There are many types and qualities of bows for stringed instruments, but they all have one thing in common: the importance of maintaining your bow correctly.Paesold violin bow PA468

Loosening the Bow

When a bow is in its instrument case, it must always be loosened. With a reasonable quality bow, this means that the hairs will touch theĀ  stick, somewhere near the middle. If a bow is left taut all the time, the following can occur: with a cheap bow, the stick will quickly ‘go to sleep’ and lose its natural spring; this means that each time you tighten the bow, you will have to wind it up that much more to get the required tension for playing, it may also cause the hairs to pull out, either at the frog end of the bow, or at the tip; occasionally, the stick may snap.

With a quality bow, these things may not happen, at least not as quickly, but irreparable damage can start to occur to the second most important tool in your instrument case: the bow will start to warp; as you look down the bow from the frog, the stick will curve: to the right on violin/viola and to the left on cello bows. This warping can sometimes be rectified, but this is expensive and time consuming and doesn’t always work.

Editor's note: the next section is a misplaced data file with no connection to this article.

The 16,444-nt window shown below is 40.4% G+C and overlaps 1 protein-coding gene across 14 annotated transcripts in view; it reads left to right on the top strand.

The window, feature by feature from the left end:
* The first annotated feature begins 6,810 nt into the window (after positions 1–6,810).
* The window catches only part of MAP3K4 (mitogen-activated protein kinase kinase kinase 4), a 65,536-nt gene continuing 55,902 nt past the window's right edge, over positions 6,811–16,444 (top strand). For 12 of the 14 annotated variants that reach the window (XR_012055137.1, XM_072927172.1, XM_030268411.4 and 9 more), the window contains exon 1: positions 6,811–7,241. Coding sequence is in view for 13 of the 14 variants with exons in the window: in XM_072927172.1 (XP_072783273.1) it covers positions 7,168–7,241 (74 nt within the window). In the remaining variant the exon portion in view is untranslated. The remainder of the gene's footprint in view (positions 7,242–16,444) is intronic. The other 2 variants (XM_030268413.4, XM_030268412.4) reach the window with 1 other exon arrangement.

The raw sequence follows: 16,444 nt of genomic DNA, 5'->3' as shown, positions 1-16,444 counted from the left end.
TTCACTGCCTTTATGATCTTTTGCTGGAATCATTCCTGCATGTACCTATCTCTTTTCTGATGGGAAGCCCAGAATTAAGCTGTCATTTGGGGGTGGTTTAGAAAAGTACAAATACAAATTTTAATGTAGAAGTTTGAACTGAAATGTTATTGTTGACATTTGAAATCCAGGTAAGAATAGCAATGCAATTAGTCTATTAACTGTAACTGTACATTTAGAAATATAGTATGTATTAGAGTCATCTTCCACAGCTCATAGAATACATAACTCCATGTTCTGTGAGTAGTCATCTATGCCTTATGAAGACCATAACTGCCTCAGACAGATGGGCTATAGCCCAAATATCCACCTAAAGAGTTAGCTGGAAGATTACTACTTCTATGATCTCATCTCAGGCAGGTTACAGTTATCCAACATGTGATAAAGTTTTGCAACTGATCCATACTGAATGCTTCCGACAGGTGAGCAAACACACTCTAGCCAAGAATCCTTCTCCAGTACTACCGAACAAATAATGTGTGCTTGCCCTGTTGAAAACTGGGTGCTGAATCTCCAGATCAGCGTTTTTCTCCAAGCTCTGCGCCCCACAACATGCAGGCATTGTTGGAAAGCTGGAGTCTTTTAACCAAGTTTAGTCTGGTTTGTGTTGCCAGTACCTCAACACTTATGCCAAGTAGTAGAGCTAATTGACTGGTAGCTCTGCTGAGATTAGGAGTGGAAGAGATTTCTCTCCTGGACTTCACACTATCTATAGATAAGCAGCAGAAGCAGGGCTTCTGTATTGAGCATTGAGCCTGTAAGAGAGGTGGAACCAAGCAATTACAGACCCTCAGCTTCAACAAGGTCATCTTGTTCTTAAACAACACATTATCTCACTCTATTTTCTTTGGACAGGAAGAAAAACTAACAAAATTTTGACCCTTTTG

Your bow will sometimes need re-hairing; many new players often mistake this for the thread in the tightening screw seizing up and many bows are brought into Ackerman Music because they won’t tighten up any more. In reality, it usually means that the hair has reached the end of its travel and will need replacing. You can usually see if this happens, as the the very end of the the hairs, where they join onto the slide into the frog, will appear very slightly discoloured and the width will be very marginally narrower. With entry level student bows you will usually need to purchase a new bow at this stage, as this is cheaper than having a re-hair.


Finally, always make sure that your bow remains clean; don’t be tempted to over-rosin the bow as this will leave a white, sticky residue over the stick and the front of your stringed instrument. If you do load too much rosin on to the hairs, you can use a quickly evaporating spirit, such as lighter fluid, to clean them, but be careful not to get it onto the stick. Even with a good bowing technique, after prolonged playing, we can get tired, which can cause our hands to creep up the bow and thumbs to move from the thumb leather and onto the hairs, which will leave a dark, greasy mark, this can also be removed with lighter fluid. If there’s a sticky build up on the front of your instrument, please seek professional advice, as the wrong cleaning product can easily damage the varnish.